Play Built Around Radiohead Lyrics Debuts In L.A.

Director says play isn't about band's Thom Yorke, even if main character is named Thom.

LOS ANGELES -- A character named Thom sits in a hospital bed, staring into space with a blank, dreamy expression on his face. "A green plastic watering can," the actor says, reciting the opening lyric to British pop-band Radiohead's 1995 hit, "Fake Plastic Trees." "For her fake Chinese rubber plant."

On the opposite side of the stage, a woman playing his mother is on her knees gripping a green plastic watering can, looking distraught and defeated.

The actors, Michael Poulin (who plays Thom) and Elizabeth Cava (who plays the mother) are rehearsing a scene from "The Untitled Radiohead Project," a play premiering at the Hollywood Court Theater here Thursday night (Nov. 12). The show, which will spend four weeks in L.A. before setting out for performances in major cities across the continent, is built entirely around lyrics penned by Radiohead leader Thom Yorke. The piece appropriates and combines the songs to tell the story of the main character, Thom.

"It wasn't a stretch," the project's mastermind, director Dean Testerman, said. "I think subconsciously [Yorke] created these stories in his mind, and, without even knowing it, meant them to go together."

The characters' lines are directly taken from the lyrics of Radiohead's three full-length releases -- 1993's Pablo Honey, 1995's The Bends and 1997's OK Computer -- as well as B-sides and album liner-notes. Though the main character's name is Thom, he isn't based on Thom Yorke, Testerman claims.

"The only reason his name is Thom is that, when I got to the song 'Lift,' the lyrics say, 'We've been trying to reach you, Thom,' " he explained.

The 29-year-old director said he first came up with the production's concept while attending an audition two years ago. Asked to give a monologue, Testerman spontaneously chose to do the Radiohead song "Creep," the band's breakthrough 1993 hit, which he had just heard on a radio. "When I was done, I kind-of went, 'Hmmm, that was fun,' " he recalled, after dramatically reciting a few of the song's lyrics. "Then it really made me think about how subliminally this stuff hits us."

While Testerman said the song "Let Down" helped him create the characters, the basic premise of the story is centered on two songs, "Airbag" (RealAudio excerpt) and "Subterranean Homesick Alien."

Thom, a young innocent, drives on country streets, hoping to be abducted by aliens, but after a nearly fatal car accident leaves him in a coma, he has to decide whether to return to his body and the life he once knew. From there, Testerman said, the story just jelled, with lyrics from almost 40 other songs -- including "Creep," "My Iron Lung" and "Talk Show Host" -- falling into place.

Testerman, who also is a free-lance journalist, said he told Yorke about using "Creep" as an audition monologue when he interviewed the singer last year. "He was like, 'That's kind-of good, isn't it?' " Testerman recalled, imitating Yorke's British accent. "So I kind-of got his subversive blessing."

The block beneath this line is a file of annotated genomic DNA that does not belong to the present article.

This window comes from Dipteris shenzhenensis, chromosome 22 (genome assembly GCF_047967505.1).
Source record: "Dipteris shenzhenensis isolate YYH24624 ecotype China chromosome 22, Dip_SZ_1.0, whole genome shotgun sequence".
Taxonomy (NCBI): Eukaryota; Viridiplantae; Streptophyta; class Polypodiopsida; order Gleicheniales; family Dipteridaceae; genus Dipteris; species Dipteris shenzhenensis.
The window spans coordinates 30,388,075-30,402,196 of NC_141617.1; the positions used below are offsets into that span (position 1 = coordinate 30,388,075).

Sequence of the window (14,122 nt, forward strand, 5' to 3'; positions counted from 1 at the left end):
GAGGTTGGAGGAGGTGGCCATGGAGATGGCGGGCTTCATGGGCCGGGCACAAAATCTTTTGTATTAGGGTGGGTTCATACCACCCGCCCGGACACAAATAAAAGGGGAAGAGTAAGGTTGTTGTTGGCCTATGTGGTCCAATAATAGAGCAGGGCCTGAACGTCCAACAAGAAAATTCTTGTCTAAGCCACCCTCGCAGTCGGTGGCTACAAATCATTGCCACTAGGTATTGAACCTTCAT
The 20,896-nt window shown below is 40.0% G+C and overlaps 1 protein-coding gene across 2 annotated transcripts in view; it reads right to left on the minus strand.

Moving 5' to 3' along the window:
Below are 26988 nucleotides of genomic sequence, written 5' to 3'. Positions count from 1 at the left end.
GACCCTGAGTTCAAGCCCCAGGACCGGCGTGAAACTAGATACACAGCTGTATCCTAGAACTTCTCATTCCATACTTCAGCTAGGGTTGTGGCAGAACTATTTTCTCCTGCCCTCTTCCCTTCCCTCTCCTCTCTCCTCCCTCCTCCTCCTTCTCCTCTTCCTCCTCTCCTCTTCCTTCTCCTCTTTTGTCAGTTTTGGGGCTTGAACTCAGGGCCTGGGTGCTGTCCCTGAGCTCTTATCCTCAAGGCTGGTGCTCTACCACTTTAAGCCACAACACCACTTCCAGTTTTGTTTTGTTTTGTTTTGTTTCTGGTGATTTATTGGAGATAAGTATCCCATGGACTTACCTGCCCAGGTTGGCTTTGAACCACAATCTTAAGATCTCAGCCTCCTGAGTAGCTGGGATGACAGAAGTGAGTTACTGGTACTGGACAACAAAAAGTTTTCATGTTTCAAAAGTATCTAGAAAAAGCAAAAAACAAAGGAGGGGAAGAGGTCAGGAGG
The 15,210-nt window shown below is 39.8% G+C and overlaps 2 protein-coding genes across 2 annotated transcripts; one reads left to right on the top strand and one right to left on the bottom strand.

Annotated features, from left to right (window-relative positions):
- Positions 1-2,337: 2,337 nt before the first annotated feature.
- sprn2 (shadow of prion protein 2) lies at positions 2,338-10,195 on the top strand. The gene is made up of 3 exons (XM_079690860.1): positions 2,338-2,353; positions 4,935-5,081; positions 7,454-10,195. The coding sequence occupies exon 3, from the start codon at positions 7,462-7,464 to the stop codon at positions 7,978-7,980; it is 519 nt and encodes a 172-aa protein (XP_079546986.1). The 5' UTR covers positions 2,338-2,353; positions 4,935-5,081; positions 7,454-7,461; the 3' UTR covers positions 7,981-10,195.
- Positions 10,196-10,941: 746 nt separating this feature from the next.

The director said he sees the production as a tribute to Yorke and added that he isn't sure when the singer and his band will see it. He did, however, consider asking the bandmembers to perform cameos.

"But that would be cheesy, and this is a dairy-free production," he cracked. "The Untitled Radiohead Project" plans to hit Radiohead's hometown, Oxford, England, next year. Since no original Radiohead music is used in the production, Testerman said he did not seek the consent of the band's label, Capitol Records, nor that of Yorke for the use of his lyrics.

The director chose not to change a single lyric in his production, even including Yorke's primal moaning vocalizations in the actors' lines. However, he said he encouraged his actors to play with the stresses of certain lyrics to heighten or force specific meanings.

"We had to retrain ourselves, the way we look at words," he said. "It was a lesson for these actors, because we tend to get so locked in."

Poulin, 28, who plays the role of Thom, claimed that, prior to taking the lead role, he was only familiar with Radiohead's hits but said he believed in Testerman's vision for the production from the beginning.

"I think the whole thing is just a brilliant concept," said Poulin, who previously has acted in independent films and other theater productions. Taking a break during rehearsal Wednesday (Nov. 11), Poulin sat at a desk in the theater's hallway, his hospital-gown costume covered by the red coat draped around him, and explained, "This is something that's never been done before. It's Dean's story, based on Thom's lyrics, and he's done a great job with it."

"The Untitled Radiohead Project," its director said, is in part a commentary on the modern world's emphasis on technology. "I think that's what the audience will get from this -- the way that we're getting technologically raped -- we're losing ... touch with life," he says. "It talks about the memories that we have from being abused as children, from alcohol, from technology, from drugs, from repressed selves."

The 70-seat Hollywood Court Theater will host the production until Dec. 5, with shows Thursdays through Saturdays. Subsequently, the play is scheduled to appear in Chicago, Seattle, Minneapolis, Toronto, Vancouver, Boston, Dallas, San Francisco and San Diego.